private val mWeakReference: WeakReference<T> = WeakReference(reference)

     companion object {
          * Message id for updating the time periodically in interactive mode.
         const val MSG_UPDATE_TIME = 0

     override fun handleMessage(msg: Message) {
         mWeakReference.get()?.let {
             when (msg.what) {
                 MSG_UPDATE_TIME -> it.handleUpdateTimeMessage()
 // [WatchFaceService.WatchFaceEngine]
 * Handle updating the time periodically in interactive mode.
 override fun update() {
     if (shouldTimerBeRunning()) {
         val timeMs = System.currentTimeMillis()
         updateTimeHandler.sendEmptyMessageDelayed(MSG_UPDATE_TIME, delayMs)


In order to separate the WatchFaceEngine (event handler) from the WatchFaceRenderer.kt (rendering handler), the WatchFaceEngineHandler.kt interface is used to surface and simplify the important events from the WatchFaceEngine to the WatchFaceService.kt class, allowing implementations to be agnostic of the WatchFaceEngine lifecycle.

interface WatchFaceEngineHandler {
    val inAmbientMode: Boolean

    fun engineCreated()
    fun updateProperties(lowBitAmbientStatus: Boolean, isBurnInProtectionMode: Boolean)
    fun updateAmbientMode(inAmbientMode: Boolean)
    fun updateMuteMode(inMuteMode: Boolean)
    fun surfaceChanged(holder: SurfaceHolder, format: Int, width: Int, height: Int)
    fun render(canvas: Canvas, bounds: Rect?, time: Long)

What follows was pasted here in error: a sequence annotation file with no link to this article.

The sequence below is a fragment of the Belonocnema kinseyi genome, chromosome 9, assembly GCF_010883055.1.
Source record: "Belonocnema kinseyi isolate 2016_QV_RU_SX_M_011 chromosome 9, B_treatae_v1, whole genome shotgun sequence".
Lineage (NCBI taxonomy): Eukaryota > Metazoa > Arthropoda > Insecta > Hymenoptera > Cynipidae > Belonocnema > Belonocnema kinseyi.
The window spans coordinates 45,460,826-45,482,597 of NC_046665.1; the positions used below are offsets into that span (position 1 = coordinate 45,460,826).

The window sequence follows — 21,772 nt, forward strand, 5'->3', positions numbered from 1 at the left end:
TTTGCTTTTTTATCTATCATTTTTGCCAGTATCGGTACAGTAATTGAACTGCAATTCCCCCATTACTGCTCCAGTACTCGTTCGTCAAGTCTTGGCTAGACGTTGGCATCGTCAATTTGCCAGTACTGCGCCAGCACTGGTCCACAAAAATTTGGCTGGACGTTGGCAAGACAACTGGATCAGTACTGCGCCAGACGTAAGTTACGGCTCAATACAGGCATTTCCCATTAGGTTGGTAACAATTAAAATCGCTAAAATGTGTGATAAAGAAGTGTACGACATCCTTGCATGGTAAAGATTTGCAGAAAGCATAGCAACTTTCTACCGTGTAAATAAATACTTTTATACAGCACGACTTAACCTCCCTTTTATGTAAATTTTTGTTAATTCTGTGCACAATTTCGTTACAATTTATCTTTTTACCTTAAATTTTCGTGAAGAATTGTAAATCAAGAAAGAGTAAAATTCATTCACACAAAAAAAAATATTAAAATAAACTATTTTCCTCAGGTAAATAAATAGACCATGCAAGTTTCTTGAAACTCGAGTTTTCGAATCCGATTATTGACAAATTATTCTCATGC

fun updateComplications(watchFaceComplicationId: Int, data: ComplicationData?)
    fun setTimeZone(timeZone: TimeZone)

The WatchFaceService.kt class is able communicate events to the renderable components, which are both watch faces and complications. This is why WatchFaceRenderer.kt which implements WatchFaceRenderable rather than being one class.

A small note on complications

The discussion has naturally tended towards the next logical step in the journey to complete an Android Wear OS watch face: complications. This section aims to be a brief teaser to the concept, which will be covered in more detail in part 3.

abstract class WatchFaceRenderable {
    var currentTime: Calendar
    var invalidate: (() -> Unit)?
    var screenSettings: WatchScreenSettings
    fun setTimeZone(timeZone: TimeZone) { ... }

    abstract fun render(canvas: Canvas, time: Long)
    abstract fun initialise()
    abstract fun updateStyle()
    abstract fun surfaceChanged(width: Int, height: Int)

As can be seen from the WatchFaceRenderable.kt abstract class, all these methods relate to the rendering of the watch face in addition to any other visual components, such as complications. While these elements will be the particular focus of a subsequent article, complications are defined as follows:

A complication is any feature in a watch face that is displayed in addition to time. For example, a battery indicator is a complication. The Complications API is for both watch faces and data provider apps.

A watch face complication is a traditional horological term for an element displayed on the face that goes beyond of the concept of hours, minutes and seconds. These are the smaller screen elements that display something else that may interest the user, such as steps, light bulb status or calendar events.